F In Kyoto: the vermilion gateways of Fushima Inari-taisha - jeepneyjinggoy

In Kyoto: the vermilion gateways of Fushima Inari-taisha

It's one of the most beautiful places to see in Kyoto. In fact, it ranks as one of the most visited.


Train stop to the shrine

Thousands of vermilion torii gates set up closely creating a tunnel. I just had to see it for myself. In fact, it would be great to recreate that “Memoirs of a Geisha” daytime scene of a kimono-clad young girl running across the vividly colored picturesque tunnel. That would be one for the books.


How many toriis are in this shrine?

Upon reaching the Fushima Inari-taisha, doing the same scene was next to impossible. I wasn’t the only one dreaming to do the same scene. Hundreds and perhaps thousands of other tourists want the same thing. Even a solo shot in a vacant torii tunnel posed a problem.


This many people on the way to the famous shrine.

Stock up on energy before a tour or replenish after. Grab a bite of Japanese delights from the food stalls along the path to the shrine's main entrance

First glimpse of the shrine


The main shrine grounds of the the Fushima Inari


Cleansing ritual


How did the more than ten thousand toriis rise?


A walk through the vermilion toriis of Fushima Inari-taisha in Kyoto


Fushimi Inari-taisha, a Shinto shrine, was established in 711AD and is the head shrine of Inari. It is dedicated to the Inari, the Shinto god of rice, fertility, agriculture and industry.


The fox symbolizes the messengers

There are several stories of the shrine’s origin—an auspicious event involving a swan, of priests’ constant holding of festivals where the deity Inari Okami was enshrined in a plateau during the Wado era, and an empress order to enshrine three deities in three mountains on the first Day of the Horse of the second month of 711, and each of the story ends with a bountiful rice harvest.


Let's start the torii run



Since early times, citizens and businessmen have visited the shrine to pray for bountiful harvests, prosperity in business, and personal wishes to be granted.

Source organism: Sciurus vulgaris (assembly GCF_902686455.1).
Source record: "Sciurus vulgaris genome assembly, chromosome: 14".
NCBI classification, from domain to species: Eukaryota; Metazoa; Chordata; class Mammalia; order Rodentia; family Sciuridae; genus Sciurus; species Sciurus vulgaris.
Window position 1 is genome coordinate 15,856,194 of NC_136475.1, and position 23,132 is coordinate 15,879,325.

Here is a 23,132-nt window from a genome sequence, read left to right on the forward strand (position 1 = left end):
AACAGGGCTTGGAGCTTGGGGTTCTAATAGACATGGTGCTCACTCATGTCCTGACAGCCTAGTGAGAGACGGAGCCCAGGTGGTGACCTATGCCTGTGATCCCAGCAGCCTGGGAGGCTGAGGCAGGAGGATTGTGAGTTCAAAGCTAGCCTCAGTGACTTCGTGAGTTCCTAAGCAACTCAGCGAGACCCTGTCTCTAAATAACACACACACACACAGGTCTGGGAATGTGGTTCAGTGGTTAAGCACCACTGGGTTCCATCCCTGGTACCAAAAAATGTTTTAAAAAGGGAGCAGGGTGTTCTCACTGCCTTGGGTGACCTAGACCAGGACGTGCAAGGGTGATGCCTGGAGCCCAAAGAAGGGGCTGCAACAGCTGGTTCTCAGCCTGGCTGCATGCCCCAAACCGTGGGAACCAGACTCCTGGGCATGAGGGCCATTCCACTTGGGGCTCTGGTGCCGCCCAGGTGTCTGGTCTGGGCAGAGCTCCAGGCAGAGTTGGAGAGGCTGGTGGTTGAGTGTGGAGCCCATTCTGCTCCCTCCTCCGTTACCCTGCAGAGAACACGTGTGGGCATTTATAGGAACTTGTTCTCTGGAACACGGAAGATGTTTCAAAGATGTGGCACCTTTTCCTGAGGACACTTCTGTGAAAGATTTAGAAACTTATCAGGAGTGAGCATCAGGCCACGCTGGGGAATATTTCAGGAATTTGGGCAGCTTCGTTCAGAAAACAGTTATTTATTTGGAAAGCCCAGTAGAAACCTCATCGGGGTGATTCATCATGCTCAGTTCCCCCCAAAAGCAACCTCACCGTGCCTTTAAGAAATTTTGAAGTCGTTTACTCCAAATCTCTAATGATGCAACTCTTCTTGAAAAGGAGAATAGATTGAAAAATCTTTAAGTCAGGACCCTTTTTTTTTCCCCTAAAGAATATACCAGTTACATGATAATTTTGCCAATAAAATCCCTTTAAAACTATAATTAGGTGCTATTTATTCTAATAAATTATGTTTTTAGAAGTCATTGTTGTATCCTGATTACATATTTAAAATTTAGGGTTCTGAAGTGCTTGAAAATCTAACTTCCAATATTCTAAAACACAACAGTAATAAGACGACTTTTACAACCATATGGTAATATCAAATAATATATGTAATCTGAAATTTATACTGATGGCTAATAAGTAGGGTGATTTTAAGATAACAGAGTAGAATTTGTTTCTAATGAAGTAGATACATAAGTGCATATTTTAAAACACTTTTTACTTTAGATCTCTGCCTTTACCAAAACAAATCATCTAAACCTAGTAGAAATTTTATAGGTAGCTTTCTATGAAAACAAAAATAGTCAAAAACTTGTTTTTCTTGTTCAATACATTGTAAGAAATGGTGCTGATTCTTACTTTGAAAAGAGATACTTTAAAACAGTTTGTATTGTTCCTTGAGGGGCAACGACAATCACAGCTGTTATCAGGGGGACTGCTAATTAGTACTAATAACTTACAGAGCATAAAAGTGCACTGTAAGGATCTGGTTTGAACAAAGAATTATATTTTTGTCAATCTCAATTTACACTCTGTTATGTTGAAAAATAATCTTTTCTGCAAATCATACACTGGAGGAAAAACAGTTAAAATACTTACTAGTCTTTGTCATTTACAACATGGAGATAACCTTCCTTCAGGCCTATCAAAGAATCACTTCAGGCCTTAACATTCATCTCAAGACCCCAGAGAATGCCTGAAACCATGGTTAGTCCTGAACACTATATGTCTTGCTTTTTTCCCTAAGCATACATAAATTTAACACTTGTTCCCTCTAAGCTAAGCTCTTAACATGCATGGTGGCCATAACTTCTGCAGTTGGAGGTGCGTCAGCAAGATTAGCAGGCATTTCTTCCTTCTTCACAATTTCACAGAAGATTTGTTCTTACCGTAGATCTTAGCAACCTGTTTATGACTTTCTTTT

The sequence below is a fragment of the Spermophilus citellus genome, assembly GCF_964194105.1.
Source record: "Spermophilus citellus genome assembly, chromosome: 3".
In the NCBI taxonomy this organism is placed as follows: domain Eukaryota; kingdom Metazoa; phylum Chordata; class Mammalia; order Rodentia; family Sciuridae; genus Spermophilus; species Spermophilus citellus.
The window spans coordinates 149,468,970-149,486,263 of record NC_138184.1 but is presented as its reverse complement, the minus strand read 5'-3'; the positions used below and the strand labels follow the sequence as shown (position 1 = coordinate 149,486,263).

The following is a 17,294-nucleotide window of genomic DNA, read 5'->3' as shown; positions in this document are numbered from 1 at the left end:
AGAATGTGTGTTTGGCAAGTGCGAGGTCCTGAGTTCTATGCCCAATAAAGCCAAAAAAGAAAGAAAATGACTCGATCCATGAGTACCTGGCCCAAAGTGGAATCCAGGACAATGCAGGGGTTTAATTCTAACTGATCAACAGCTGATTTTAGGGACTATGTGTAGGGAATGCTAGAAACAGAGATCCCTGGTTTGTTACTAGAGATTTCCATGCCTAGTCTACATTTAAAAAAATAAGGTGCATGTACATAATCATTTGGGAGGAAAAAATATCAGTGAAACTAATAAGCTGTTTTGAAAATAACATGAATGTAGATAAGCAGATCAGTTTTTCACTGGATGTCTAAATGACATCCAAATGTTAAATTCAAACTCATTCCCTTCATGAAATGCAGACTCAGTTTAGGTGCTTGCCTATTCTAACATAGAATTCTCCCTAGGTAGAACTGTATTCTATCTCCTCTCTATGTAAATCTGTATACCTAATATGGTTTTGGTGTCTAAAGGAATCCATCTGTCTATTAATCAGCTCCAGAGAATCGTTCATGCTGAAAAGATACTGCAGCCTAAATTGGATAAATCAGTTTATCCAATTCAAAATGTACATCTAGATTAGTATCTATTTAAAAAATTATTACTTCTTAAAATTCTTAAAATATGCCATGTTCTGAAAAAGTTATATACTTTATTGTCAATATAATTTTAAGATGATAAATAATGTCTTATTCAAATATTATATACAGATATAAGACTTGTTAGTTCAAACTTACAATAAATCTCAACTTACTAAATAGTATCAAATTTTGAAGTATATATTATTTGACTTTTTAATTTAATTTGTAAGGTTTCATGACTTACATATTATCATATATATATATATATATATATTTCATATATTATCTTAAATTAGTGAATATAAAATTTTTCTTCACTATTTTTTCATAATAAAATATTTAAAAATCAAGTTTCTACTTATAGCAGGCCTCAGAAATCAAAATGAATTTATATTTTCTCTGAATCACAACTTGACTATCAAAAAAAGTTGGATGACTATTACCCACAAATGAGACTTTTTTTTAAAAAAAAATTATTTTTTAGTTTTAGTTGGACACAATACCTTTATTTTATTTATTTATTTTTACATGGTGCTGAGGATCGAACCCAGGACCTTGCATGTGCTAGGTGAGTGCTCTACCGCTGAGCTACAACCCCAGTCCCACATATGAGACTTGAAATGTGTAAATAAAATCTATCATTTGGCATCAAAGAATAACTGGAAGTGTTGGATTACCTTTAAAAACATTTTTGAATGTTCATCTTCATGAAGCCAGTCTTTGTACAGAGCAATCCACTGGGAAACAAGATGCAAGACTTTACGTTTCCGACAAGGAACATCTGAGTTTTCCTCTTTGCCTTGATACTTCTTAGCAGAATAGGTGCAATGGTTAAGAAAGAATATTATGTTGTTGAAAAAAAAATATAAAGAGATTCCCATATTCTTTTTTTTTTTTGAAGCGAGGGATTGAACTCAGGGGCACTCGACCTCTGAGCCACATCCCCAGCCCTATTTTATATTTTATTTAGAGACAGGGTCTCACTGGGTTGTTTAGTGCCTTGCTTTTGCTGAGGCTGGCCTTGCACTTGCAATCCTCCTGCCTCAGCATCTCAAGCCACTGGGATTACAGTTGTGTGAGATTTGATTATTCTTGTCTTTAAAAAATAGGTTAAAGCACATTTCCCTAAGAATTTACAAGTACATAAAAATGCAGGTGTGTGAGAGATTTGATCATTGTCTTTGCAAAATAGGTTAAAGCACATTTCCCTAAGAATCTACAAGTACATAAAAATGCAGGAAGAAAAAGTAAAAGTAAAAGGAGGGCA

With the requests for divine intervention come torii gates that symbolizes the passing of wishes and prayers from people to deity. The thousands of torii gateways we see in Fushima Inari are all donations, and inscribed on each gate is the name of the donor.



I am now at the Tumatakasha


Sannomine- kumatakasha


These toriis form a trail that leads into the wooded forest and to the peak of the 233-meter high Mt. Inari and down. It’s a two to three hour hike up the sacred mountain and back.

It took me more than three hours though. Why? Because at every photograph-worthy zone I stop and shoot, and the best of which were snapped at the high points.


This view of Kyoto from the sacred mountain


So you want your solo shots, your very own “memoirs” video running through the torii gates? Go past the Yotsutsuji intersection, a viewing area about 30 to 45 minutes from the starting point, the Senbon Torii. As you go higher, the density of visitors decreases, and at some point you will have your alone-in-the-shrine moment.


The mountain pond called Shin-ike


I had mine, in fact, I took home several of those dream shots. Not only that, I made it to the peak of the shrine, the Ninomine.


Proof that I made it to the top

Top of the shrine, Ichinomine


It was dusk when I made it back to the midway viewing point, where I caught Kyoto turning on its city lights. Suffice to say, the dark of night enveloped the city when I made it back to the main temple grounds.



Kyoto at dusk. Seen from the viewing deck at the Yotsutsuji intersection 30-45 minutes trek from the starting point



Fushima Inari is truly one of the most iconic sights in Kyoto.


The Haiden. In Shinto shrine architecture, the haiden is the hall of worship and generally placed in front of the shrine's main sanctuary (honden)

The Romon. The building is said to have been built by the regent Toyotomi Hideyoshi in 1589


And about the foxes that adorn the shrine. Inari Okami is not a fox. Foxes are said to be messengers of the diety. These messengers can’t be seen; this is why they are called byakkosan or “white foxes.”

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Also published in the SunStar Davao newspaper.